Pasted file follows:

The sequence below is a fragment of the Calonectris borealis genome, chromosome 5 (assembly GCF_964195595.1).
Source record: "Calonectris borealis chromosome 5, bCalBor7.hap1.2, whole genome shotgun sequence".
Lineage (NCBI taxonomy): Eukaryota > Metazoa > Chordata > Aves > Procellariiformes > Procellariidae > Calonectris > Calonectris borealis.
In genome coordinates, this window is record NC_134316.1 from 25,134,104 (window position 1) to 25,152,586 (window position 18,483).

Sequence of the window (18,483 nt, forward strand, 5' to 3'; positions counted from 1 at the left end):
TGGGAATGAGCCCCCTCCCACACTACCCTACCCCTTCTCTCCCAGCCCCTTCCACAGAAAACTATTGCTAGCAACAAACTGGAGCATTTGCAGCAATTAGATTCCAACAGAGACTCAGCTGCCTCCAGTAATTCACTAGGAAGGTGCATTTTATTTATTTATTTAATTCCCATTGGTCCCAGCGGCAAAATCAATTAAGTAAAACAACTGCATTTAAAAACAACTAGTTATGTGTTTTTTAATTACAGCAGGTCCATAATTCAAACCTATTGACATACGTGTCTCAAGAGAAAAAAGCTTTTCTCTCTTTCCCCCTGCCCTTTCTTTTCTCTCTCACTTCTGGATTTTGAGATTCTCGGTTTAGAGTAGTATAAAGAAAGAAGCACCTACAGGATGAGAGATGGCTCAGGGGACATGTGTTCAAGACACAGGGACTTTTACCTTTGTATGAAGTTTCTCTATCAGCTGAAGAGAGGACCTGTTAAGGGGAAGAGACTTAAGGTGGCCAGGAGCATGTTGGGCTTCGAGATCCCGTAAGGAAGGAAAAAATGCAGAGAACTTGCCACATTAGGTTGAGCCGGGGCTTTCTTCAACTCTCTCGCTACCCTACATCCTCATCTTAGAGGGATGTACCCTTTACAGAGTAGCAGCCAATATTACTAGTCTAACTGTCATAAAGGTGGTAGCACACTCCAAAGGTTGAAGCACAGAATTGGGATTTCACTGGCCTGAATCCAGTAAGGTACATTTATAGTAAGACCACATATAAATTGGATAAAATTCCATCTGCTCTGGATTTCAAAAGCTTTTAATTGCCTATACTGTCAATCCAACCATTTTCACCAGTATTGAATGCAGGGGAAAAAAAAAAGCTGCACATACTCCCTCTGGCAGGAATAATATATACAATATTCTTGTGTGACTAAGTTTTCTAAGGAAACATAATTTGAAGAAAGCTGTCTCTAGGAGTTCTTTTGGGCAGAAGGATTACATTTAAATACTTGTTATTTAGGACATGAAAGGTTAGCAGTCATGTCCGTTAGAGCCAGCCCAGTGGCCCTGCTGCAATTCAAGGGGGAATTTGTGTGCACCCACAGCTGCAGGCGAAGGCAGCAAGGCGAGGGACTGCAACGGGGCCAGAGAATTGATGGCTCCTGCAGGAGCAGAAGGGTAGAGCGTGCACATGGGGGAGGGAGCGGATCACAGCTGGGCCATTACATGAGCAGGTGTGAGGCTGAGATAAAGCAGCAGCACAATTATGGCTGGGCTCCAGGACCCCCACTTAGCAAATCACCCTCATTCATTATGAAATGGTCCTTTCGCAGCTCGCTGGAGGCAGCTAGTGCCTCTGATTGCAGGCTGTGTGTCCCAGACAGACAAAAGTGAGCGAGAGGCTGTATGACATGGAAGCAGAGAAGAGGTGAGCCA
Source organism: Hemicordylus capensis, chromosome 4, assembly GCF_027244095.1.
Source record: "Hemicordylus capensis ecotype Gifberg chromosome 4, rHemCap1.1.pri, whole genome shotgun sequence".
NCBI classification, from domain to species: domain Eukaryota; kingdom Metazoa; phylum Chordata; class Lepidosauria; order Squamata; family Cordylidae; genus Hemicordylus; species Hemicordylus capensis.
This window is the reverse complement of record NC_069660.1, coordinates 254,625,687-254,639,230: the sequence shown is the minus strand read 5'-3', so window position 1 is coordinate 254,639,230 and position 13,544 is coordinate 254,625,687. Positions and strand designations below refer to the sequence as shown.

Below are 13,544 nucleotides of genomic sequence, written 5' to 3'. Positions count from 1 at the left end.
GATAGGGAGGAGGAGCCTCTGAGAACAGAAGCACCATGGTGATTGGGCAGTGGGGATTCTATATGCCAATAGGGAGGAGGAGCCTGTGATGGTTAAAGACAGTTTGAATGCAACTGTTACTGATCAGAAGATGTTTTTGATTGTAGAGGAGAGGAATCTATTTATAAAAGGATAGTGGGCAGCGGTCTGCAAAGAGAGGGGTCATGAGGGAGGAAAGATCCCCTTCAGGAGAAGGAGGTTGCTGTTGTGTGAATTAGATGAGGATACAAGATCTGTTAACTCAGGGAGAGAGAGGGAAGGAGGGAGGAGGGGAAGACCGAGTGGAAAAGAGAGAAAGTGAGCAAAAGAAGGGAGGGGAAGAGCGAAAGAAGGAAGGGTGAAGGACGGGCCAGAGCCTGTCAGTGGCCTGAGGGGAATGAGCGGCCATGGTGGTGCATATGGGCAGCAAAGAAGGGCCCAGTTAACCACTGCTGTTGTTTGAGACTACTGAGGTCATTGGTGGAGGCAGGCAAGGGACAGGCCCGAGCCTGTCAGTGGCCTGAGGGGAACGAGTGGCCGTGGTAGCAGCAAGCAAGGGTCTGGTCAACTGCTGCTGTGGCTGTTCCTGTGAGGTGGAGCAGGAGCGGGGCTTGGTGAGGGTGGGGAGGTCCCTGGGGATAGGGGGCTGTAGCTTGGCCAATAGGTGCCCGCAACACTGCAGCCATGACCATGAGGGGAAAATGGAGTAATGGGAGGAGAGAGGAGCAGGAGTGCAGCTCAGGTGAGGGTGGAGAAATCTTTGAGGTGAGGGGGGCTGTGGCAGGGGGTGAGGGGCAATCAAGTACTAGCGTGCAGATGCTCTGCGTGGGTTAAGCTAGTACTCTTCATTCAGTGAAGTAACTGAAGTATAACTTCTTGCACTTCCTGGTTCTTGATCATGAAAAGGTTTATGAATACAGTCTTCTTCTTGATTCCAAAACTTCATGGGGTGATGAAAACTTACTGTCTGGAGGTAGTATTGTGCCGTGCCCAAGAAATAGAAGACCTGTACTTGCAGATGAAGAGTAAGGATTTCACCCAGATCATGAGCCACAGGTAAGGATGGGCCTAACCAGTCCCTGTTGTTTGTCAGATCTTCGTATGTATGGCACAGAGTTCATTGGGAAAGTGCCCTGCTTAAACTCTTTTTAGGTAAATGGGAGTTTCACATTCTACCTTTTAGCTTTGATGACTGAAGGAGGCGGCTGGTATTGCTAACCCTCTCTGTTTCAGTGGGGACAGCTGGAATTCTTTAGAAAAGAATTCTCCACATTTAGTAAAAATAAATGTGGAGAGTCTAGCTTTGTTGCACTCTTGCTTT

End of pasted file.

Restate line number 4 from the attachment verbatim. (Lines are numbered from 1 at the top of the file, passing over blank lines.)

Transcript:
In genome coordinates, this window is record NC_134316.1 from 25,134,104 (window position 1) to 25,152,586 (window position 18,483).